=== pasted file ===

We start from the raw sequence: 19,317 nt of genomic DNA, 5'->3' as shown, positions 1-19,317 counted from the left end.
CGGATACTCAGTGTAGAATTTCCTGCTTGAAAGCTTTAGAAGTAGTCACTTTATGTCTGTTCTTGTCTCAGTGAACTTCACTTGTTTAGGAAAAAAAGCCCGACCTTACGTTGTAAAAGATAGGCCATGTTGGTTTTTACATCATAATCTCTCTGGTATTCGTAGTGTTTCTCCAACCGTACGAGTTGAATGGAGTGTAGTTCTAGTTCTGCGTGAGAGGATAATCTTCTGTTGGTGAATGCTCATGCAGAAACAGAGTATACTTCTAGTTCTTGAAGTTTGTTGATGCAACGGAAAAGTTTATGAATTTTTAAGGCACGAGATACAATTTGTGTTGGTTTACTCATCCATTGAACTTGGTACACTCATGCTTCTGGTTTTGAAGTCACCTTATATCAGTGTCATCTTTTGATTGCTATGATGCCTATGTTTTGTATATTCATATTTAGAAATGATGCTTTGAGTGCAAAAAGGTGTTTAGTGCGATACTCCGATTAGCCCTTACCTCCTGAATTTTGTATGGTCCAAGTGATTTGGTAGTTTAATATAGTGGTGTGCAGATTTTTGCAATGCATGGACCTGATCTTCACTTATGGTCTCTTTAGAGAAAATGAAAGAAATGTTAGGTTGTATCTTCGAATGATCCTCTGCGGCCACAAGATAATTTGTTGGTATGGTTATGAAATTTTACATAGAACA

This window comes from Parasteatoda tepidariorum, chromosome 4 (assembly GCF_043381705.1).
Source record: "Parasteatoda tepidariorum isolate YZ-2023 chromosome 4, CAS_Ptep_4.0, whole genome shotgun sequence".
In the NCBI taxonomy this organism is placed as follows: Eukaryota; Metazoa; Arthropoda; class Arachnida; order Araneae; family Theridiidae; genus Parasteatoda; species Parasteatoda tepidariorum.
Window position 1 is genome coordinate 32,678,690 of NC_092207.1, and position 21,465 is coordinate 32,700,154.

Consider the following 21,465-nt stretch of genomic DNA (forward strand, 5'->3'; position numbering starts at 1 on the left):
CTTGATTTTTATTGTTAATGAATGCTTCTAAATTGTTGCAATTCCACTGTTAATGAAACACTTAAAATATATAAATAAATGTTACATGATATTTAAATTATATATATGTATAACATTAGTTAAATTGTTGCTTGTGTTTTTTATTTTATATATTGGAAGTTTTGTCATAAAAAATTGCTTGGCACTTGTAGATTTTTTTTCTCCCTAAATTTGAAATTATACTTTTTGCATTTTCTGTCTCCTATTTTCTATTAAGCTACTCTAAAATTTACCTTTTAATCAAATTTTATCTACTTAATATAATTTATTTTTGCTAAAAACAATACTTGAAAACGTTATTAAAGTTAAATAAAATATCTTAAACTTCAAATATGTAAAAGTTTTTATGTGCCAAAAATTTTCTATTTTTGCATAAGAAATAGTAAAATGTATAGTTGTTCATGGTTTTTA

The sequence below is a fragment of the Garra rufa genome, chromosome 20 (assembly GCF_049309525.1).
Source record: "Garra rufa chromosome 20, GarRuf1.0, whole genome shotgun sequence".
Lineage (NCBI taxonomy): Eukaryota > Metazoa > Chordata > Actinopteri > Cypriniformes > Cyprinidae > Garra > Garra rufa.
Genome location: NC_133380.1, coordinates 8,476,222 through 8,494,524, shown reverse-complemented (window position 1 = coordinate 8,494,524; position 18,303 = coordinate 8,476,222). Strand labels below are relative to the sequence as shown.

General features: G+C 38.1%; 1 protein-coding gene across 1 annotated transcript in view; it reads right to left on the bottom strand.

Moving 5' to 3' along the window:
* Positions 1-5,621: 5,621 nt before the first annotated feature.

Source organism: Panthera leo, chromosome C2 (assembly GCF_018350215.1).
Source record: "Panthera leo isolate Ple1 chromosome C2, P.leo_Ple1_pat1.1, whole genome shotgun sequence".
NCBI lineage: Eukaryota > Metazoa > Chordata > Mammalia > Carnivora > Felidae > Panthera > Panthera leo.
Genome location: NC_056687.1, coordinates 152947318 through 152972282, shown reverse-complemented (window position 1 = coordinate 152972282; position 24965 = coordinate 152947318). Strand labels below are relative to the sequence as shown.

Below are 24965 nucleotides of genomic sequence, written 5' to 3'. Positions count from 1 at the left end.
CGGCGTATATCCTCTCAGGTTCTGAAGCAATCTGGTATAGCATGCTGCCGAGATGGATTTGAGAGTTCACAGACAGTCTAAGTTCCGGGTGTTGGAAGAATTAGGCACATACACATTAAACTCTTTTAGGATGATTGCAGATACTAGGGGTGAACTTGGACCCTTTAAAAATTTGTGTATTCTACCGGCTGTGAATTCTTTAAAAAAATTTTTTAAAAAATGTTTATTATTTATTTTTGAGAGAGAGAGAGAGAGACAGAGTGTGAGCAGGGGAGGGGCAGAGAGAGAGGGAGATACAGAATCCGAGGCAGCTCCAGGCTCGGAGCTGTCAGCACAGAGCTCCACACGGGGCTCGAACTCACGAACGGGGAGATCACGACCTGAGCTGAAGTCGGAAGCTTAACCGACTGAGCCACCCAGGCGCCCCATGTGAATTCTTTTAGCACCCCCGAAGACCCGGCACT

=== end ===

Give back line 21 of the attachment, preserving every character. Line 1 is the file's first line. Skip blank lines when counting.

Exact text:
CGGCGTATATCCTCTCAGGTTCTGAAGCAATCTGGTATAGCATGCTGCCGAGATGGATTTGAGAGTTCACAGACAGTCTAAGTTCCGGGTGTTGGAAGAATTAGGCACATACACATTAAACTCTTTTAGGATGATTGCAGATACTAGGGGTGAACTTGGACCCTTTAAAAATTTGTGTATTCTACCGGCTGTGAATTCTTTAAAAAAATTTTTTAAAAAATGTTTATTATTTATTTTTGAGAGAGAGAGAGAGAGACAGAGTGTGAGCAGGGGAGGGGCAGAGAGAGAGGGAGATACAGAATCCGAGGCAGCTCCAGGCTCGGAGCTGTCAGCACAGAGCTCCACACGGGGCTCGAACTCACGAACGGGGAGATCACGACCTGAGCTGAAGTCGGAAGCTTAACCGACTGAGCCACCCAGGCGCCCCATGTGAATTCTTTTAGCACCCCCGAAGACCCGGCACT